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New migratory birds seen in Candaba

Tonette Orejas, Inquirer Central Luzon

Philippine Daily Inquirer
First Posted 21:23:00 01/14/2010

Filed Under: Animals, Environmental Issues, Conservation

Mallard (with green head) amongst a flock of Philippine <br>
                    Ducks and Garganey.
Mallard (with green head) amongst a flock of Philippine
Ducks and Garganey.
CITY OF SAN FERNANDO—Two new species of globetrotting birds have been seen at the Candaba Swamp ahead of the 2010 Asian Waterbirds Census on Jan. 17.

The additions to the swamp’s rare, or new, residents are a Mallard (wild duck) and a Grey-headed Lapwing, said Michael Lu, president of the Wild Bird Club of the Philippines (WBCP).

The Mallard was photographed by Tonji and Sylvia Ramos, while the Lapwing by Luis Limchiu, according to a report from Leny Manalo, chief of staff of Candaba Mayor Jerry Pelayo.

The birds were seen in late December until the first week of January, Lu said in a telephone interview.

While new in Candaba, the Mallard and Lapwing have been seen on three different occasions in various parts of the Philippines .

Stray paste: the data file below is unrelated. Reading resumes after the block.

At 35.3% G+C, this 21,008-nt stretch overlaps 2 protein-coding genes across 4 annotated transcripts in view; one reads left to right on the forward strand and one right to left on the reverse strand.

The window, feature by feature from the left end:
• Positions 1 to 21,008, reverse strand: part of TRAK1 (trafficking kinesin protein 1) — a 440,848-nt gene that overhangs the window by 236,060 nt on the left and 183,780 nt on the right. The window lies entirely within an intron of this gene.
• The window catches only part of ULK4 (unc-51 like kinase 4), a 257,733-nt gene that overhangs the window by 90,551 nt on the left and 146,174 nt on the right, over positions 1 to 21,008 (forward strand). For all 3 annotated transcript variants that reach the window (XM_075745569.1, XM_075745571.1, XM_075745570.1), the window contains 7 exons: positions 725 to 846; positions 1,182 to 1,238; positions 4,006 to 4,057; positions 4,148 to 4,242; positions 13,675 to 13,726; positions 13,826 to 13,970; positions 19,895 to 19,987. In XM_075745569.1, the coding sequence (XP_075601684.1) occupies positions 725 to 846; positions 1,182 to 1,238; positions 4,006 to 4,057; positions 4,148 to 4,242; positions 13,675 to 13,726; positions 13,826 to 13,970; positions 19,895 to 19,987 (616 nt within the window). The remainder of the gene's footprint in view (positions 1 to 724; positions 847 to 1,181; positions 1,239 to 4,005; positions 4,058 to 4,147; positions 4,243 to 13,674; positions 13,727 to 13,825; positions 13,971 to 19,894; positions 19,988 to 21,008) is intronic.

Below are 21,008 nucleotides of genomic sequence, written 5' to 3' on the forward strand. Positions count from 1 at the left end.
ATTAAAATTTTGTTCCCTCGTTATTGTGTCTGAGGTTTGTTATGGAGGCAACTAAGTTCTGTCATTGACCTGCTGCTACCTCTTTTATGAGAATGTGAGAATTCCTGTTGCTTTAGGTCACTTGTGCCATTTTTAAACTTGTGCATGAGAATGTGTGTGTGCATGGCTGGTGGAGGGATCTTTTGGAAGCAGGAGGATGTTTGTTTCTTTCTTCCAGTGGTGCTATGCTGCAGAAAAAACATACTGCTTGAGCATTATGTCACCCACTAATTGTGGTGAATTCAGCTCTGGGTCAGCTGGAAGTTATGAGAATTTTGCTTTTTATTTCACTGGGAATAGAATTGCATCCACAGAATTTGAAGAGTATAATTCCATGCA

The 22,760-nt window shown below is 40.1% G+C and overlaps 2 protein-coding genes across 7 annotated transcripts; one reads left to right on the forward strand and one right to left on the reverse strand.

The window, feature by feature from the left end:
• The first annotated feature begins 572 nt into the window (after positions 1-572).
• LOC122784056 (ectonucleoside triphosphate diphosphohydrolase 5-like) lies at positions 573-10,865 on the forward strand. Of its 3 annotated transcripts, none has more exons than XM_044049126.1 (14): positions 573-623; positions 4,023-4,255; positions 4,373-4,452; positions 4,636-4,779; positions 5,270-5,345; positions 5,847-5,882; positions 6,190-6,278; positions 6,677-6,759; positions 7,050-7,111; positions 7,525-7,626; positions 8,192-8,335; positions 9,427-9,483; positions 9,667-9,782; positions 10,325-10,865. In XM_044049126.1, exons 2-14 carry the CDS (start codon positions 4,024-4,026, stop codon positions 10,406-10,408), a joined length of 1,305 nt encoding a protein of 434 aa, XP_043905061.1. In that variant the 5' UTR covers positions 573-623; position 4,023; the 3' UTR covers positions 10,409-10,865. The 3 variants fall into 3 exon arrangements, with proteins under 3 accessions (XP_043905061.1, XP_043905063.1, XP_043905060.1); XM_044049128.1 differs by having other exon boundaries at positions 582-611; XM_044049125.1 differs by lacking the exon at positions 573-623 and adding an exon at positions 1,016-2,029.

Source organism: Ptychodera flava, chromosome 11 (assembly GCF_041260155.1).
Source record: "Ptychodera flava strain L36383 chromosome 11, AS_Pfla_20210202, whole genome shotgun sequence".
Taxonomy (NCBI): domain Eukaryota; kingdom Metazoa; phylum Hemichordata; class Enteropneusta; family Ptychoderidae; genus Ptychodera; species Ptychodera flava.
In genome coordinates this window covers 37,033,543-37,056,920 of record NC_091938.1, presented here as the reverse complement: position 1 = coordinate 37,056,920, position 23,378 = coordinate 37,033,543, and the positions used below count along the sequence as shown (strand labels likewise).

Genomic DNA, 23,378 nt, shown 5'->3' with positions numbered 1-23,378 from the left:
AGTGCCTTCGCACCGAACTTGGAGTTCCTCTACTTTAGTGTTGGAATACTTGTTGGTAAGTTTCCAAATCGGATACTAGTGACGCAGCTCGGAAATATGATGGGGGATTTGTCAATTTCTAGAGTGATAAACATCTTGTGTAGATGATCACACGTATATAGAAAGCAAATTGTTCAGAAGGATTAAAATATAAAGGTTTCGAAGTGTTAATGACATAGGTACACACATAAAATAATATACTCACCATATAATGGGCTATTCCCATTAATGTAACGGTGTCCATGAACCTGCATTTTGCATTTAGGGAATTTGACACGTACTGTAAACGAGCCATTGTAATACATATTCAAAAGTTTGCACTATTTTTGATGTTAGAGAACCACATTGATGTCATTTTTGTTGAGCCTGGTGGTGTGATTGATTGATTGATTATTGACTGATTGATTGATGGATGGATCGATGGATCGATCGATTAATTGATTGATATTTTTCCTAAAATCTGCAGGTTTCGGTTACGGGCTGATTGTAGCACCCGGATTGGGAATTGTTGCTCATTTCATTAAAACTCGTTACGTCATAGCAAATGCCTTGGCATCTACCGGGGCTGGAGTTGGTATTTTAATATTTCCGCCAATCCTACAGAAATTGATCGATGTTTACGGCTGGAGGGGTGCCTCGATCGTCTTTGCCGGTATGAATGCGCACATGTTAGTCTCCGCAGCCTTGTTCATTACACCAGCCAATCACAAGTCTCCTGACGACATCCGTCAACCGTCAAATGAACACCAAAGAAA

The Great Bittern, on the other hand, was seen again in Candaba starting last year, Manalo said. Photographed by Romy Ocon, it was the fourth time that it has been found roaming in the Philippines .

Lu said the population of migratory birds, while down to 12,613 last year in three major spots here, has grown to be “more diverse.”

He said more species have been seen because there are more bird watchers now.

“Also the structure of the habitat has changed. There are more rice fields now but there is a concentration of marshlands,” Lu said.

The Pelayos stopped cultivating the property, devoting it as home to birds escaping winter in China , Siberia , New Zealand and other parts of Asia from October to February.

The census on Jan. 17 will be done jointly by the Protected Areas and Wildlife Bureau of the Department of Environment and Natural Resources (DENR) and the WBCP. The census, which started in 2006, is held before Candaba’s Ibon Ebon Festival on Feb. 5 and 6.

The sighting of the rare Black-faced Spoonbill, Pied Avocet, Black-browed Reed-warbler and Eurasian Spoonbill gave the Candaba Swamp and the Philippines records in bird conservation efforts.

The Candaba Swamp is one of five wetlands in Central Luzon . The others are the Paitan Lake in Cuyapo and Pantabangan Dam, both in Nueva Ecija; Puerto Rivas in Balanga City; and Consuelo in Macabebe, also in Pampanga.

In Bataan, the wetlands in Balanga City counted 18,679 birds on Sunday, up by almost 4,000 from those found in 2009, DENR records showed.

Among the common species found in the park are the Asian Golden Plover and Kentish Plover.

Seen also in the coastal villages of Tortugas, Sibacan, Puerto Rivas Ibaba and Puerto Rivas Itaas were Whiskered Tern, Little Egret, Black-winged Stilt, Grey Heron and Black-headed Gull.

Lu said the increase in the number of birds in Balanga City may have been due to the establishment of a wetland park there by Mayor Jose Enrique Garcia III and the city council.